About Bishop Robert Schnase

Robert Schnase did not start out to create a movement. Yet Schnase and his seminal book, Five Practices of Fruitful Congregations, are at the forefront of an emerging movement that is energizing Christian churches around the world.

At first glance, Robert Schnase doesn’t seem like movement-starter. He’s a gentle-voiced marathon runner, birder, kayaker, and occasional blogger who just happens to be a bishop.

Schnase says these Five Practices are larger than any book, author, congregation or denomination. They are basic building blocks of Christian faith that stretch back to the beginning of the church.

After being published in the United States, Schnase’s Five Practices has spread to Australia, England, Germany, Russia, Korea, and even Indonesia. It has moved from The United Methodist Church to denominations like the Evangelical Lutheran Church in America, Episcopal, Disciples of Christ, Presbyterian, Congregational, and many non-denominational congregations.

His approach is decidedly different, if not radical in a 21st Century way. His theology is mainstream, but he has found a clear, identifiable way to frame what churches and their followers must practice to become fruitful: Radical Hospitality, Passionate Worship, Intentional Faith Development, Risk-taking Mission and Service, and Extravagant Generosity.

Using these fruitful practices to share the Gospel is radical in today’s world. Schnase’s practices advocate action in an age in which many Christians, congregations, and denominations are passive actors of their faith.

A native of south Texas, Schnase became a pastor in 1981 after graduating from Perkins School of Theology in Dallas. After serving a year as pastor of a Methodist circuit of five churches in England, he returned to Texas where he led churches along the border with Mexico. In every place, the congregations grew. In 2004, as he was serving as pastor of First United Methodist Church of McAllen, Texas, he was elected bishop. He was assigned to lead United Methodists in Missouri,, a state with 850 congregations and 175,000 members.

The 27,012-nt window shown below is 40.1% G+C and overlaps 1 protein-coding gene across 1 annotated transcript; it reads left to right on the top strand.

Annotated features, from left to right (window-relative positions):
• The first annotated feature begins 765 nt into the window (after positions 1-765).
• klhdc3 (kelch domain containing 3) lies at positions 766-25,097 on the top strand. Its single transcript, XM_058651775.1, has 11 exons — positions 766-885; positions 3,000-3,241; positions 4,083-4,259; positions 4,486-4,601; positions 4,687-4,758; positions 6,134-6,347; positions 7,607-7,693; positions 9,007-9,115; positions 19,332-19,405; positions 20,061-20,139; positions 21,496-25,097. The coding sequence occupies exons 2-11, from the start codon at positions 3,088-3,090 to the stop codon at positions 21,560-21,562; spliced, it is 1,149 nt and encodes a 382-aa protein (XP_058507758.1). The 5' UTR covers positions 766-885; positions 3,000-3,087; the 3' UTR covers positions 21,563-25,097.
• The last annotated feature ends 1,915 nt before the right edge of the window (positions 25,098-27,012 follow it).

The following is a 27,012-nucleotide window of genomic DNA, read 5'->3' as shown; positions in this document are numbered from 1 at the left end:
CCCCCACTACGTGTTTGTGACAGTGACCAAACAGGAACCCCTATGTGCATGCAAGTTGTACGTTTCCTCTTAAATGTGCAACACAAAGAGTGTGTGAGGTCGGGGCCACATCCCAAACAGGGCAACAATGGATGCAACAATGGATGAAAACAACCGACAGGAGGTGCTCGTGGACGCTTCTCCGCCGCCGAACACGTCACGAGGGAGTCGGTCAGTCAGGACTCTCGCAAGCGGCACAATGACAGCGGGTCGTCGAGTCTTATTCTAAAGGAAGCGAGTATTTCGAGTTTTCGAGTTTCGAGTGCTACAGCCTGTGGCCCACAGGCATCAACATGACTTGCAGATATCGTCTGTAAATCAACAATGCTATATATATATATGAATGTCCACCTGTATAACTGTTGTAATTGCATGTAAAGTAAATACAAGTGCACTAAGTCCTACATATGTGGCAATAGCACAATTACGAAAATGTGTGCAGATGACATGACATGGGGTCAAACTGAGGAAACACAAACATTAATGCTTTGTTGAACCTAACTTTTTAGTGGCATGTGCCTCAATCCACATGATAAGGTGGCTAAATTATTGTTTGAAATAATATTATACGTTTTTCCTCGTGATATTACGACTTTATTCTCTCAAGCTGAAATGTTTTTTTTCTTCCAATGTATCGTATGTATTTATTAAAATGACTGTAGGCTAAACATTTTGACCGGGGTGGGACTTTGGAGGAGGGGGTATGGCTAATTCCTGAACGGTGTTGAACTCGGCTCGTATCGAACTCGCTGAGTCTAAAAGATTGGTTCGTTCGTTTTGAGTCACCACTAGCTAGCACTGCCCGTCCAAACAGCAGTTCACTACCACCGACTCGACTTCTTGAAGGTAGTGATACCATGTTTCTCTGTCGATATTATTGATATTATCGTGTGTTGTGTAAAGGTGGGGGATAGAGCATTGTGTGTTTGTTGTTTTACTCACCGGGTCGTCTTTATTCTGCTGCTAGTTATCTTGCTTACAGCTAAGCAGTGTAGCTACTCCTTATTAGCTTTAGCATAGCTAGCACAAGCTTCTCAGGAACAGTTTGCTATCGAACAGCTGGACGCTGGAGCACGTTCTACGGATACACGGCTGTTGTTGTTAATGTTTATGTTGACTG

The seeds of Five Practices were planted during the fall of 2004 at Schnase’s first meeting of United Methodist bishops from around the world.

During one workshop on best practices that dealt common language and large organizations, Schnase listened to a bishop describe characteristics of healthy congregations. There, he says, he appreciated the importance of a common language. Having a common language that laypersons and their pastors can use, he says, has a powerful multiplying effect.

“I was taken by the power of the image Radical Hospitality, in particular, and how those words stretched and challenged us beyond just being friendly,” Schnase says.

Schnase took the words and phrases describing healthy congregations back to Missouri. He tested them with pastors and congregational leaders. He added his own ideas, expanding the number to five, and reworked the language and tested some more. He developed the notion of practices and the focus on fruitfulness. As he
worked the words, five fruitful practices emerged as a book for Christian congregations.

“These words capture peoples’ imaginations, and give greater clarity to how the church fulfills its mission of making disciples. They are derived from the formative practices of the early church, and have marked congregational mission since the events of the second chapter of Acts,” Schnase says.

While the book is not specifically Wesleyan, Schnase says the use of the word practices comes from Methodism founder John Wesley’s days. The early Methodist movement thrived under rubrics of personal practices – from giving to the poor and visiting the imprisoned to praying, fasting, and celebrating the sacraments.

In addition to Five Practices, he’s the author of several books published by Abingdon Press, including The Balancing Act: A Daily Rediscovery of Grace (2009), Ambition in Ministry: Our Spiritual Struggle with Success, Achievement and Competition (1993), andTesting and Reclaiming Your Call to Ministry (1991). He worked as editorial consultant for the New Interpreters Bible, and has contributed chapters to Weaver and Stapleton’s Reflections on Marriage and Spiritual Growth and Grand-Parenting and the Spiritual Journey.

Five Practices leader manual and kit for congregations has been produced and released by Schnase and Abingdon Press. This five-week program for congregations, their lay leadership, and pastors encourages putting faith into action.

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